Scotch is generally not thought of as a ladies’ drink. And, admittedly, my forays into Scotch drinking have been sparse—a quick lesson under Charlie Seibert of Capische? and more in-depth studies on the topic of single-malt Scotches with Ron Taylor at Mama’s Fish House. So when I caught wind of the Scotch pairing dinner and cigar tasting at the Grand Wailea with the Glenlivet Brand ambassador Rick Edwards, I jumped at the chance to expand my horizons.
The Scottish have been distilling malted barley as long as they’ve been standing, and the Glenlivet distillery and brand was founded in 1824. Edwards explains the nuances: “What’s the difference between a Scotch and an Irish whiskey? A Scotch is distilled two times, while an Irish whiskey will have been distilled three times and they still can’t get it right. Ninety percent of the flavor in your Scotch comes from the wood barrels it’s aged in.”
The daunting task of pairing courses of food with jiggers of different Scotch fell to Chef Isaac Bancaco who defied laws of physics with with his ahi Wellington. The ahi remained rare despite being baked in a golden puff pastry. It was joined by a divine shiro miso sauce that flourished with Chinese mustard. The paired menu was graceful enough to appeal to the foodies while embracing the delicate honey, citrus, spicy and oaky flavors in the Scotches. The “peanut butter and jelly” foie gras and unagi wasn’t very reminiscent of its namesake, but delicious nonetheless. Unagi has a similar gooey and crisp consistency; both are subtly matched with fruity poha berry jam, mac nuts and mac nut butter.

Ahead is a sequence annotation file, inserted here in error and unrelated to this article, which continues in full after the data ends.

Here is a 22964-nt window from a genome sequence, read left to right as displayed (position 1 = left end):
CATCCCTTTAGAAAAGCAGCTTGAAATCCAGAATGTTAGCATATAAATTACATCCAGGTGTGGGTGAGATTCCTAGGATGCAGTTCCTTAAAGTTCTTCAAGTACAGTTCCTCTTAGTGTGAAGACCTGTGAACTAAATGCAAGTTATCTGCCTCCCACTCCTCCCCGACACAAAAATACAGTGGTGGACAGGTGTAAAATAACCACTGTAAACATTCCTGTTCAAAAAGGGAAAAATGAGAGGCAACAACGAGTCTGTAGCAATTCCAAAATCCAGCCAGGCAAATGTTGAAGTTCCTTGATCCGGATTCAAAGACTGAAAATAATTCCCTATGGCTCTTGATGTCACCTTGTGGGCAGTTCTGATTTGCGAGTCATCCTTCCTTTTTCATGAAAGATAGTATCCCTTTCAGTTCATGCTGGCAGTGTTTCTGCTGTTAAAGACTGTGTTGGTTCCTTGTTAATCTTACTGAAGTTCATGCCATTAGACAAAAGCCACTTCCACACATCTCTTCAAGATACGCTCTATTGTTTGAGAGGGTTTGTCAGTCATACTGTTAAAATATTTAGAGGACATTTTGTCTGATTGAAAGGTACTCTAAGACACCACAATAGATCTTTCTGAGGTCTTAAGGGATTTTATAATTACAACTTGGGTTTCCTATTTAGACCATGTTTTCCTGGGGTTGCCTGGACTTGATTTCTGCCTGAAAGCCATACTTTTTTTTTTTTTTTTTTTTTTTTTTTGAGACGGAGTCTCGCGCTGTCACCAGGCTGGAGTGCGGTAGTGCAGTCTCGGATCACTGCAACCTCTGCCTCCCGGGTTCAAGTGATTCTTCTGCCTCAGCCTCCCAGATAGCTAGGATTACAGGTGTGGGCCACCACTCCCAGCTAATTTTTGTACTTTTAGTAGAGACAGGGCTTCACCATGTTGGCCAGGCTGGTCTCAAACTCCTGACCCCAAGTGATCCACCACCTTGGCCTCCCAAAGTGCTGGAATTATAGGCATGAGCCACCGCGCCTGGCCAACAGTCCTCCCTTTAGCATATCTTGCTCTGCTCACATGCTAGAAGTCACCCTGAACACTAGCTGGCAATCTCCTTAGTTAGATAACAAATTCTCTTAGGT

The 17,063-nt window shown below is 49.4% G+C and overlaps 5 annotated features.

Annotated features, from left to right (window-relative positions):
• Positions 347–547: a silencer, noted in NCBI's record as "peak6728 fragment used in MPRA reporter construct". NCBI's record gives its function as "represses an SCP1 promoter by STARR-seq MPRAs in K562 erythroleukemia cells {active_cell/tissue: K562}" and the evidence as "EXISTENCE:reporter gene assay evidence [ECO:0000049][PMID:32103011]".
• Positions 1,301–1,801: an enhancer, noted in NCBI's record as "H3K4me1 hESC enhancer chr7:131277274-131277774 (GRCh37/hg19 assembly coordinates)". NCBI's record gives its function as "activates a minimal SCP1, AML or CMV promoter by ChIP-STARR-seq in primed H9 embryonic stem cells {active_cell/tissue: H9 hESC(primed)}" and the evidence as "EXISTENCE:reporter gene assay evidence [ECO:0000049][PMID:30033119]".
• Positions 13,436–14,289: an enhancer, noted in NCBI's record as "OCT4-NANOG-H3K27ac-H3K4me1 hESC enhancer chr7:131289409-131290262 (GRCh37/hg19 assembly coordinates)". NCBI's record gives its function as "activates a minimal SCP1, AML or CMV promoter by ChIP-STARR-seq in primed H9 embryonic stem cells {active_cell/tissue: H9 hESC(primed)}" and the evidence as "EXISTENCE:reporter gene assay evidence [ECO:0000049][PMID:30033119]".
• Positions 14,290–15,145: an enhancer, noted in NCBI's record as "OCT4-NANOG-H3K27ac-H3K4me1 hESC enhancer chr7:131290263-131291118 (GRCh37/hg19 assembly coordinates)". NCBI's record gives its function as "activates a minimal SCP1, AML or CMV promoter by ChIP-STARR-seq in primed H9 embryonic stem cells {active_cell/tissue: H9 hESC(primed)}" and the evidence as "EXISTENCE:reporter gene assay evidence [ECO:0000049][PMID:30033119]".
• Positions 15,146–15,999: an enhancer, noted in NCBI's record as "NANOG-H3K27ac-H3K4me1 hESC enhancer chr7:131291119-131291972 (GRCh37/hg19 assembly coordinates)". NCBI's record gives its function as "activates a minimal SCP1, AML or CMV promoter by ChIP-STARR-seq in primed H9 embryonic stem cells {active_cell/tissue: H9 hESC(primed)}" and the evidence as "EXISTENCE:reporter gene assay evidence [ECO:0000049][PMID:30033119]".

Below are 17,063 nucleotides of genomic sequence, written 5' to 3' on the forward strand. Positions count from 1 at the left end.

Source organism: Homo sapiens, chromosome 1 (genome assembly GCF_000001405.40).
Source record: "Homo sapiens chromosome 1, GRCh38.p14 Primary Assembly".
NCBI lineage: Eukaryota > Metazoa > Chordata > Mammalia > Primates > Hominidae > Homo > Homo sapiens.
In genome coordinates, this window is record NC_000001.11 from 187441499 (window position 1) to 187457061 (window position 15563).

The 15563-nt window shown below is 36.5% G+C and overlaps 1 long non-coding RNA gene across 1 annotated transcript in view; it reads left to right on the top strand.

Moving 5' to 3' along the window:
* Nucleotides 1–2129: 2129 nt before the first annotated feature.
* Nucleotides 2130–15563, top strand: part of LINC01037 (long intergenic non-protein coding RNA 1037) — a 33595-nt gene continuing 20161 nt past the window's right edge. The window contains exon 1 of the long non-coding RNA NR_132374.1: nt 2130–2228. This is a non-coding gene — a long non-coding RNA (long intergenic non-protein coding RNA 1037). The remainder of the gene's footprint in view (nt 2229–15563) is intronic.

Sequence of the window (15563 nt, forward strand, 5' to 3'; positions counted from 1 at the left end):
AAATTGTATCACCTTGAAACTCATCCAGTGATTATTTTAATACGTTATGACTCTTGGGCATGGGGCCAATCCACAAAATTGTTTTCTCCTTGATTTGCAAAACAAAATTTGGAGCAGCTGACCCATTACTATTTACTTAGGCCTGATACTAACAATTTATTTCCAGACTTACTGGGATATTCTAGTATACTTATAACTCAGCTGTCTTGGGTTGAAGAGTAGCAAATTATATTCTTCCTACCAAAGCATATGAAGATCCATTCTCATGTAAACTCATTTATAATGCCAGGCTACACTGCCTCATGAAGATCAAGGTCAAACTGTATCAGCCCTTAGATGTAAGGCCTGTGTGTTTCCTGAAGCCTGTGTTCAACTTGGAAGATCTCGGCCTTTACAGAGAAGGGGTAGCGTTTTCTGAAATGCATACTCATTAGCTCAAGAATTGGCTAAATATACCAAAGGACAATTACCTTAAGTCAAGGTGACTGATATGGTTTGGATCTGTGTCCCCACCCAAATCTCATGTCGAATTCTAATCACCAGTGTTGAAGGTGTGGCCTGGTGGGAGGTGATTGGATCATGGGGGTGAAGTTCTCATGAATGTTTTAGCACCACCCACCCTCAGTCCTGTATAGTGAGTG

The final course of roasted lamb persillade paired with a savory malasada and dusted with celery salt sounds daunting—but when you’re drinking Glenlivet aged 18 years in bourbon barrels, anything seems possible. While the lamb melted in your mouth, the persillade crust and spicy mole make palate headlines. The malasada texture was refined, almost like a popover, and the celery and sugar coating was fantastic.
The dessert course was unparalleled as the group took a short hike down to the pool where an amazing spread of treats prepared by pastry chef Natalie Wilkinson was waiting, along with champagne and 21- and 25-year-old Glenlivet Scotch and cigars from Sir Wilfred’s. I quickly got up to speed on how to puff a cigar—another traditional boys’ activity.
The Toast! series takes place each month at the Grand Wailea, featuring a revolving cast of industry experts. The next pairing is centered around Don Julio tequila on Friday, April 22 with tequila ambassador Kevin Vanegas. I’ll be there.